Ultimately, our auditor concluded in 2021 that “The amount of p-card purchases (over 2 million in 2020) compared to purchases through the regular requisition/invoice payment process (well over 100 million) suggests that the potential financial impact may be minimal. However, continuous non-compliance increases the risk of inappropriate purchases which may increase regulatory scrutiny. Also, potential adverse public relations impact outweighs the financial impact.”

As it related to the criminal referral of the procurement manager, the auditor stated that “although the egregious actions of the manager and the overall facts of the case support termination and referral to law enforcement for potential criminal prosecution, we cannot overlook the fact that control breakdowns within procurement and p-card processes enhanced the manager’s ability to commit the alleged crimes.”

We Did Nothing

Because of the internal auditor’s concerns, in February of 2022 I asked that we, as a board, schedule a work session or set it on a meeting agenda so that we could perform our oversight role and address these issues. That never happened. I also specifically requested that the board be provided with the administration’s internal investigation. That request was denied.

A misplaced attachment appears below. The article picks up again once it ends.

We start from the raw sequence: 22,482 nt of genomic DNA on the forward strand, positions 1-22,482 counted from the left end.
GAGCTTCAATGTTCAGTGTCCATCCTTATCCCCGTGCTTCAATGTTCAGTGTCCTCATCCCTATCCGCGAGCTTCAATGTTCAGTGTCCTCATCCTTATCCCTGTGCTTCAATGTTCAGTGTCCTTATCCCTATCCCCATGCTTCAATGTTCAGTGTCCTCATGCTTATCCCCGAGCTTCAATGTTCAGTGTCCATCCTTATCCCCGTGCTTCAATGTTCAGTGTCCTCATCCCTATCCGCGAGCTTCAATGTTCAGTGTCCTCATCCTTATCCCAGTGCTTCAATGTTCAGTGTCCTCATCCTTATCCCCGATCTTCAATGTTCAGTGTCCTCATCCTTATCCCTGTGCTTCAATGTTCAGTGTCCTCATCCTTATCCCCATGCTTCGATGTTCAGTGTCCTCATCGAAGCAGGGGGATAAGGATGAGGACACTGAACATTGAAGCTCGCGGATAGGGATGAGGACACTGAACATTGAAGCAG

The State Department’s Initial Involvement

Several months later in Spring 2022, the State Department of Education indicated its concern about City of Columbia criminal investigation and said it was considering placing the district on Fiscal Watch status. Ultimately, the State Department determined that it would not place the district on fiscal watch status because the City of Columbia police investigation did not qualify as an investigation by a “state agency” and, therefore, did not trigger the relevant statute.